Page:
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Bernie Sanders criticizes ‘open borders’ at Hispanic Chamber of Commerce

Sen. Bernie Sanders, challenging Clinton for 2016 bid

COLUMBIA, SOUTH CAROLINA - SEPTEMBER 12: Vermont Senator Bernie Sanders (I-VT) speaks to mostly African American voters and students at Benedict College in Columbia, South Carolina on Saturday September 12, 2015. (Melina Mara/The Washington Post)

Sen. Bernie Sanders (I-Vt.) found himself at odds with some immigration reform advocates Thursday, defending his 2007 vote against a comprehensive immigration bill and telling an audience hosted by the Hispanic Chamber of Commerce that "open borders" were a threat to American jobs.

"There is a reason that Wall Street likes immigration reform," Sanders said. "What I think they’re interested in is seeing a process by which we can bring low-wage labor into this county."

Sanders, who supported the 2013 version of immigration reform, had already waded into a moral and economic fight inside the Democratic Party. The latest round began with an interview with Vox's Ezra Klein, who asked if Sanders could favor "sharply raising the level of immigration we permit, even up to a level of open borders."

The Vermont senator vehemently disagreed. "That's a Koch brothers proposal," he said. "What right-wing people in this country would love is an open-border policy. Bring in all kinds of people, work for $2 or $3 an hour, that would be great for them. I don't believe in that."

Many progressives do believe in that. They've argued for it, in the face of opposition from many labor unions. In the run-up to Sanders's appearance, Democrats who want to blunt his campaign had circulated the Vox interview and excerpts from his old statements about immigration and protectionism. When reporters were invited to ask questions, all but one asked about immigration. CNN's Dan Merica read back some of Sanders's quotes about the 2007 immigration bill and invited the senator to respond.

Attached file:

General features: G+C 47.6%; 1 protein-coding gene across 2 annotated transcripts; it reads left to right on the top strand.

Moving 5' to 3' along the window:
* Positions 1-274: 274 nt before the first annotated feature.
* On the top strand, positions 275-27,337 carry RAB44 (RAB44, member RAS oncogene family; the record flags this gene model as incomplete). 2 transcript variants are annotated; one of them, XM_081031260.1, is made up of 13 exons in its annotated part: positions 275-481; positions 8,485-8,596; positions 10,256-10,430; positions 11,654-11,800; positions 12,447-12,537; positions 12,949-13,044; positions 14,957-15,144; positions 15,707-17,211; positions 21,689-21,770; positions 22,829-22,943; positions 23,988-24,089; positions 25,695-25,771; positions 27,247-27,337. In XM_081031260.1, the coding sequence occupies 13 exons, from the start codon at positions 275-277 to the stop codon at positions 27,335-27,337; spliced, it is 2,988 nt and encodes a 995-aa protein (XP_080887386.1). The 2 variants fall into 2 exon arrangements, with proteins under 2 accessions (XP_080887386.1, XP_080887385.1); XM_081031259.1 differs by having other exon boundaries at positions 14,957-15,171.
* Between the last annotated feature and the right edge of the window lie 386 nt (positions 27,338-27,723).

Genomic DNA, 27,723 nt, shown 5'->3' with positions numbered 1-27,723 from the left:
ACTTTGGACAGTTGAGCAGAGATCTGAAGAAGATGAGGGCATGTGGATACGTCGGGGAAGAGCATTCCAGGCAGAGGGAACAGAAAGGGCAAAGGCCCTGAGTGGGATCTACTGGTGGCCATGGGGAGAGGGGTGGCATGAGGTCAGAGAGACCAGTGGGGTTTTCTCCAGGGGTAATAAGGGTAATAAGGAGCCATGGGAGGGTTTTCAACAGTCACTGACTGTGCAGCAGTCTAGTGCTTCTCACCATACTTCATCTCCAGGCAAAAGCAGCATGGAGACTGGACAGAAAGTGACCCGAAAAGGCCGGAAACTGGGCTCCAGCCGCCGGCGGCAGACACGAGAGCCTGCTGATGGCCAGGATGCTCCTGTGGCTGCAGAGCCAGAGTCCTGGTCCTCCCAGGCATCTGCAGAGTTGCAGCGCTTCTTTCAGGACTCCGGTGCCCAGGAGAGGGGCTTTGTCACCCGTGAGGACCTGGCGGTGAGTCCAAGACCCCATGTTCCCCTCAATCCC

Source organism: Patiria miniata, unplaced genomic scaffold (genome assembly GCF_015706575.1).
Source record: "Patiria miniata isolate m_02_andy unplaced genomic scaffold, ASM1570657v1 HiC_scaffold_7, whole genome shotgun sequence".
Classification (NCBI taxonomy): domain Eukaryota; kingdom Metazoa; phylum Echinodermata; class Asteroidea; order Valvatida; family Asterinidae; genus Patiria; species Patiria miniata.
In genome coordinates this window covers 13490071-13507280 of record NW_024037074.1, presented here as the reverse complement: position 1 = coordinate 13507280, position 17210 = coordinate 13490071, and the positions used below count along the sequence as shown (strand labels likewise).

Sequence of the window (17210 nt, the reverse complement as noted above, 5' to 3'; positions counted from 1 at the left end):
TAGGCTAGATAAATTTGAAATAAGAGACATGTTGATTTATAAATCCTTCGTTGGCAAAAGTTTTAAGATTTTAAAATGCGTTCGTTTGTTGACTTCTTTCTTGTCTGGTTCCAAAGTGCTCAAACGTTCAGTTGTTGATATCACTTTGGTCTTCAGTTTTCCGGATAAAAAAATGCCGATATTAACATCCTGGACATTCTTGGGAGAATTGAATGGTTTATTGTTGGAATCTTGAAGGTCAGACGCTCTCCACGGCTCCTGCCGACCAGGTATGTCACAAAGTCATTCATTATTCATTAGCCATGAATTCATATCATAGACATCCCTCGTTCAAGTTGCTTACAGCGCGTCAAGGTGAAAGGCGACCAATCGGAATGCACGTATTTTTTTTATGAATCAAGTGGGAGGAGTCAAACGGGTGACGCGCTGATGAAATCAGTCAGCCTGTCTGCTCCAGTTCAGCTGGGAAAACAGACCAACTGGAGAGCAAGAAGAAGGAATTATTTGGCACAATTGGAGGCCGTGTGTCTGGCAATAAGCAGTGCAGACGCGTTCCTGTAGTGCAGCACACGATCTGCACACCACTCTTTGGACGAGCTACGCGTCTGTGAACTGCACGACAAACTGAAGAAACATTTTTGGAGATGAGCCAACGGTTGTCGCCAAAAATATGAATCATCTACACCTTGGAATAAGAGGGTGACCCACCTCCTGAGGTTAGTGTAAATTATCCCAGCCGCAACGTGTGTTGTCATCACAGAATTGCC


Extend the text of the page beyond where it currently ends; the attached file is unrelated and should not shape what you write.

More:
“My concern about the bill that I voted against,” said Sanders, “was that there was too much emphasis on bringing low-wage workers into this country. What I want to see, and what is better about the recent bill, is a pathway toward citizenship, which is absolutely essential.”

MSNBC's Alex Seitz-Wald read to Sanders from a statement by the pro-reform group, funded and founded by some large corporations to advocate for the 2013 bill. According to FWD, Sanders had embraced -- for years, but especially in his talk with Vox -- "the totally-debunked notion that immigrants coming to the U.S. are taking jobs and hurting Americans."

Sanders disputed that. "You’ve got to be careful about defining the word, ‘immigrants,’” he said. “What they are talking about is completely opening up the border. That was the question, should we have a completely open border, so that anybody can come into the United States of America. If that were to happen, which I strongly disagree with, there is no question in my mind that that was substantially lower wages in this country.

"When you have 36 percent of Hispanic kids in this country who can’t find jobs, and you bring a lot of unskilled workers into this country, what do you think happens to that 36 percent of kids who are today unemployed? Fifty-one percent of African-American kids? I don’t think there’s any presidential candidate, none, who thinks we should open up the borders," said Sanders.

In another answer, to Huffington Post reporter Elise Foley, Sanders insisted that he could support the 2013 immigration bill without favoring the surge in visas that Wall Street wanted. "There is a great difference in saying that we welcome immigrants, that we're going to provide a path toward citizenship to those immigrants that are in this country today, and saying: Oh, we're not going to have any borders at all," said Sanders.

The senator did not further explain why open borders would suppress wages and job opportunity, while a pathway to citizenship for undocumented immigrants already in the country would not. "Some of my Republican colleagues apparently think that the solution is, I guess, to round up everybody and throw them out of the country," said Sanders, who referred several times to the story of his immigrant parents. "If suddenly, every undocumented worker in this country disappears, the economy would collapse."

Still, Sanders's economic arguments fell flat with Javier Palomarez, president and CEO of the U.S. Hispanic Chamber of Commerce, who moderated the event.

"I think he's a bit off the mark," said Palomarez. "I think he's likening allowing more immigrants coming into the country to taking American jobs. Our position is that some of these jobs [are some] that some of our young people wouldn't take. We don't see young people lining up to pluck chickens."

Palomarez, who was hosting vetting sessions with some of Sanders's rivals, said he appreciated that the senator was at least honest about his protectionism. "He didn't try to bullshit his way through the response, frankly. I appreciated that very much."